Which attitude will get you what you want?
No contest, I hope, learned helplessness will get you more of the same.
50% of the world's population behaves like they can't handle it. It is learned helplessness... it is not innate. But it feels innate...
But it is, in reality, a reflex built and initiated by parents, religion, school, and politics.
The "I can't handle it" reflex, like Pavlov's dog salivating at the sound of the bell, whether there is food there or not, gets activated by anything society deems ugly or bad.
Werner Erhard, some 40 years ago, asked his 46 Forum Leader Candidates, what they thought the reason was that they wee not promoted to Forum Leader, like Werner himself. After a lot of guessing, Werner told them: "The reason is because I can be with "it's not working" longer than any of you." 1
This capacity of Werner's goes directly against learned helplessness (I can't, I can't handle it!).
I'll give you an example for learned helplessness, so you can see how ridiculous it is, looking at another person acting under the influence of the "learned helplessness" reflex.
Yesterday doing the colour exercise I walked past a wall mural painted entirely in shades of the colour I was carrying. I saw it, felt fear that I couldn't look at it all without naming it so to avoid the fear I walked past and didn't look. Barely even tried just to avoid the emotions of fear and hopelessness when I would fail.
Is that an example of me using fear to get off the hook? Next time is it better to stand there and summon Allow and step back?
The "bad" or "negative" consequence the student is trying to avoid is to feel bad about themselves or about the exercise. Try to avoid doing the bad thing.
The exercise says: look at your sample color in your hand, then look at the "world" (in this case the mural) and find the color you see closest match the color in your hand... then double check. Go back and forth to see that the two colors match.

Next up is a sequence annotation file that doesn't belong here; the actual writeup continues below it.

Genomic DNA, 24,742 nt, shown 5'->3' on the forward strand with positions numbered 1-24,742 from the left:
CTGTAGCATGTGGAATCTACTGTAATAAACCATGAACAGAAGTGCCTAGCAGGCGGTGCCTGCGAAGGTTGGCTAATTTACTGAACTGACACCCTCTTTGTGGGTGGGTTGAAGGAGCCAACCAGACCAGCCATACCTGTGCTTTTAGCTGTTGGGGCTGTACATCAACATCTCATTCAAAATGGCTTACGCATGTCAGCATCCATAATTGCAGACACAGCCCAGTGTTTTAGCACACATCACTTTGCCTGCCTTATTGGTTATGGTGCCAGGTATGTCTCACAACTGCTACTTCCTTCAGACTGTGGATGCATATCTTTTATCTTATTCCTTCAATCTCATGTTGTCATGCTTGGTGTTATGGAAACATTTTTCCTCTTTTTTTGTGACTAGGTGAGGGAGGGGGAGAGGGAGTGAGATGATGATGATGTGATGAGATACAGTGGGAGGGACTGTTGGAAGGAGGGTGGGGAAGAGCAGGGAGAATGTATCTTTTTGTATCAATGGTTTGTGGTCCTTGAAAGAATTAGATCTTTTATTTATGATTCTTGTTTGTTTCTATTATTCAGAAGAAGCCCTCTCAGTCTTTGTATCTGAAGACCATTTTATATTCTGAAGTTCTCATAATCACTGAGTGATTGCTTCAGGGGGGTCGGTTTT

If possible, don't name the color. Why? Because, for example, the color blue has 256 shades, so if you match the two colors with your mind, any blue will suffice.
Why is that a problem? Because we are trying to increase your level of astuteness, and decrease your knee jerk, jumping into conclusion behavior.
No mistake made. No reason to feel bad about yourself. You were not in real danger.
The "learned helplessness" makes everything look like a life threatening danger.
Your job is to bring astuteness, and see if it actually threatens you with real harm, or this is only a learned reflex?
If you were Pavlov's dog, I would give you an assignment, that when you hear the bell, please also look if there is food or not. Eventually the dog would find out that sometimes there is, and sometimes there isn't....
With you it will take longer. Why? Because you treat your mind as truth machine... it isn't. It is actually a lie machine, 99% of the time.
This is why the Detached capacity is so incredibly potent: the moment you step back from the mind, you get access to real thinking. To real looking. To real intelligence. And you can see that hardly anything ever threatens your well-being.
You can see that you can handle the emotional ups and downs... so what? Big f...ing what? No big deal. You can handle it.
You can handle being wrong, making a mistake, know something wrong, you can... the question is: will you? It will take work, persistence, and maybe some capacities. The remedies, Heaven on Earth, Unconditional Love Activator will be very helpful.
Download the book: You are not so smart, in the subscribers area... Worth reading.
Keywords: Description: learned helplessness Is a phenomenon where, through training, the subject gives up even trying... it is based on a delusion that he can't... that you need to be in control to do anything. seligman m e Martin Seligman in the 1965 ran experiments with dogs... and coined the behavior of giving up, resignation, no action to be "learned helplessness". Today 50% of humans living on the planet have been exposed to this "training"... by society, starting with judgmental parents who themselves are mostly learnedly helpless. learned helplessness theory The theory of learned helplessness is that after some repeated exposure to danger and pain, and at the same time controlling you, physically, you won't be able to escape pain or danger... you give up.